Listen to the CBS podcast of an interview with Nathaniel Stookey
from June 4, 2007
Listen to "Junkestra."
The following audio streams are recordings from a rehearsal. A studio recording is in production and will be available at a later date.
of this artist and the performance in May 2007.
At the old children's playground in Golden Gate Park, there was an enormous rainbow play structure that was a warren of metal slides and tunnels. My kids would disappear inside for long stretches - there was no way for an adult to follow - and I was left on the outside with all the other vaguely worried parents. Fortunately, it was an amazingly resonant piece of architecture and I soon discovered that there were lots of ways to play this giant instrument that could keep me entertained for at least as long as my children. I had fantasies about bringing a troupe of professional musicians - or maybe just the stoned
drummers from nearby Hippy Hill - and staging a concert: Concerto for Rainbow Play Structure.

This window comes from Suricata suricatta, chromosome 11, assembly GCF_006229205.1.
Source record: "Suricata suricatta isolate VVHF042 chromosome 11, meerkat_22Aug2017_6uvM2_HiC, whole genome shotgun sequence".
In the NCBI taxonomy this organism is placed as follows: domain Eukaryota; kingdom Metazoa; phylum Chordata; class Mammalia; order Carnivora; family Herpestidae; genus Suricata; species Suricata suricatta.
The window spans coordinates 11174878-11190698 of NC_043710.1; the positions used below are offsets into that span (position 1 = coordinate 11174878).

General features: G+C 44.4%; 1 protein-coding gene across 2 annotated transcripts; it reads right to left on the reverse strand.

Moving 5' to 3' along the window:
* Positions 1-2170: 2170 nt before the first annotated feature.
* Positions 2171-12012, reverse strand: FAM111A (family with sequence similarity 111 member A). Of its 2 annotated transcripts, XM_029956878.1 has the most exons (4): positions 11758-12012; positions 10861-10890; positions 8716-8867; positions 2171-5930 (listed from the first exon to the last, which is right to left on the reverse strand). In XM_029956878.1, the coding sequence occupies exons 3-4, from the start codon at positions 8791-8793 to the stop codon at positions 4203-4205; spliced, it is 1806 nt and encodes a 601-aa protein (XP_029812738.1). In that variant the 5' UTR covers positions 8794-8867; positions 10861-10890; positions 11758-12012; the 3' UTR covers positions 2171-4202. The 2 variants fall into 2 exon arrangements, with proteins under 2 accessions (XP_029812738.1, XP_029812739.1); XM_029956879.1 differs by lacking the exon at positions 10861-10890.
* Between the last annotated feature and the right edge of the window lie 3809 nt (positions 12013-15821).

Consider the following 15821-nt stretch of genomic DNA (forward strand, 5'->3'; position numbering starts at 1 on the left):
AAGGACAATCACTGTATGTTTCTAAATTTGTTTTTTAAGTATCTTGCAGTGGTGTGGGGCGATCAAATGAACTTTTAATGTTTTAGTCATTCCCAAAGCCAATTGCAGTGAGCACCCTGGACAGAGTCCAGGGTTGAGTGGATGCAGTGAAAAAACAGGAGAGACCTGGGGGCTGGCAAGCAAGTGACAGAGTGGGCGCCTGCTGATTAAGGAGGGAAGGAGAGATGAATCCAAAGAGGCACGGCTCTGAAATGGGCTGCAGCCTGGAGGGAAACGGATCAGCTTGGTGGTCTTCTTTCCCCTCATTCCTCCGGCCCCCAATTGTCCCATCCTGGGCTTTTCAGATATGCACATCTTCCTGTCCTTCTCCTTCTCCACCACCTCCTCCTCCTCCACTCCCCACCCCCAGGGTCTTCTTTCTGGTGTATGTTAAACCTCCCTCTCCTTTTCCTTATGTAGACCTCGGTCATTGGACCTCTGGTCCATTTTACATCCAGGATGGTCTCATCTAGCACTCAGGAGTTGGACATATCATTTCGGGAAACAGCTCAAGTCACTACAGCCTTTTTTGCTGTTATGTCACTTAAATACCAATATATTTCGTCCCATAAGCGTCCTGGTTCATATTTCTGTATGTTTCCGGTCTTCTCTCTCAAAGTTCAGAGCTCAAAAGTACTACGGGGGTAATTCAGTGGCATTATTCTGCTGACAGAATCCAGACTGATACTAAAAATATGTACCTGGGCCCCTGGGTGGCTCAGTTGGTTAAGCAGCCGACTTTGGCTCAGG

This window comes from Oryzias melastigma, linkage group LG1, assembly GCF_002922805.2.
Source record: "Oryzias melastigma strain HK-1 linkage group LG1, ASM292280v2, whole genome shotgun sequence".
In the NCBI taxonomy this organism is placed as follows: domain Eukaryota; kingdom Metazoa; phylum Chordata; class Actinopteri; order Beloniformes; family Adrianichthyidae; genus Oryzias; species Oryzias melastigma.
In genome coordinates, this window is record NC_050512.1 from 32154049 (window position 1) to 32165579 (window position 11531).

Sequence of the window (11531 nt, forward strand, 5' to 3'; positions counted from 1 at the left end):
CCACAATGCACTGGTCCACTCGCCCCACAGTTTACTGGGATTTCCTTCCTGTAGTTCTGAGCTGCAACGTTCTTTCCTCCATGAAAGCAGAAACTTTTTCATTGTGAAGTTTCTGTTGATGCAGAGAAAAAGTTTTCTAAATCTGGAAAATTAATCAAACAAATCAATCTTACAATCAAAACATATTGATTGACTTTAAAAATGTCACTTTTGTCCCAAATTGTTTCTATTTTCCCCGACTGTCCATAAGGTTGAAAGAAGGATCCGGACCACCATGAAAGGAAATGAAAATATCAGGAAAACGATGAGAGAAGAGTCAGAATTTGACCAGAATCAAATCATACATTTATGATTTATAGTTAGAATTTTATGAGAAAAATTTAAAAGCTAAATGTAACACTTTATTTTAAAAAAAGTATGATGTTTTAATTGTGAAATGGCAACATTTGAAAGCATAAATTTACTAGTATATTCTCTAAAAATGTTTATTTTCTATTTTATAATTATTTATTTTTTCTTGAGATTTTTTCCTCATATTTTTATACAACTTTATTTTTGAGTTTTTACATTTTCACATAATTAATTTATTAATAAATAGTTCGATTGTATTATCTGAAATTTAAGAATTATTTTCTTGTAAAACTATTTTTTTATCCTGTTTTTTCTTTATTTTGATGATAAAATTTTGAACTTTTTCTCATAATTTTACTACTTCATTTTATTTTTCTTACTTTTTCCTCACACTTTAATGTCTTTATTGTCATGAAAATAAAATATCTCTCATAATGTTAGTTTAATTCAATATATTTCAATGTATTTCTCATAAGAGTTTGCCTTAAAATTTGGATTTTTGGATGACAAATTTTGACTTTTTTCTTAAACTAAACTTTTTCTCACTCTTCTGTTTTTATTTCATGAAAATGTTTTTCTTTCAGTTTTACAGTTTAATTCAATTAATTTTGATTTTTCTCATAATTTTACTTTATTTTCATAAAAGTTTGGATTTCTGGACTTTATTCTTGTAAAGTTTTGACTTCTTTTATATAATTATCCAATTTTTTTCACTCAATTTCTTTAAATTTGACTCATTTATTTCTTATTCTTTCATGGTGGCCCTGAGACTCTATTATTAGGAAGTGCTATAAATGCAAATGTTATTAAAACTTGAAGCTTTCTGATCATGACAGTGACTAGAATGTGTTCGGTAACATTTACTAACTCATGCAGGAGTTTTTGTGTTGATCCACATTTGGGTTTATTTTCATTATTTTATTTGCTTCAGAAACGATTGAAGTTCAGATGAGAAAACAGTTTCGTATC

Sadly, the whole thing was removed last year to make way for a regulation playground that won't swallow children, worry parents or, god forbid, attract any hippy drummers. At about that time, I went to SF Recycling and Disposal's web site to see if you have to rinse your yogurt tub before putting it in the blue cart (you don't). The site had a link to the Artist in Residence Program and I immediately had visions of recovering the rainbow play structure from the dump and bringing it to life at Davies Symphony Hall - maybe even the Cow Palace!
Well I never found the play structure but I have dug up a remarkably sonorous collection of pipes, pans, mixing bowls, bottles, serving trays, deck railings, dresser drawers, oil drums, bike wheels, saws, garbage cans, bathroom fixtures, bird-cages, and shopping carts. This is Junkestra, and it's a much richer palette of timbre and pitch than anything I could have foreseen or designed.
- Residency Period: February 1, 2007 - May 31, 2007
- Art show with Ellen Babcock: May 25 & 26, 2007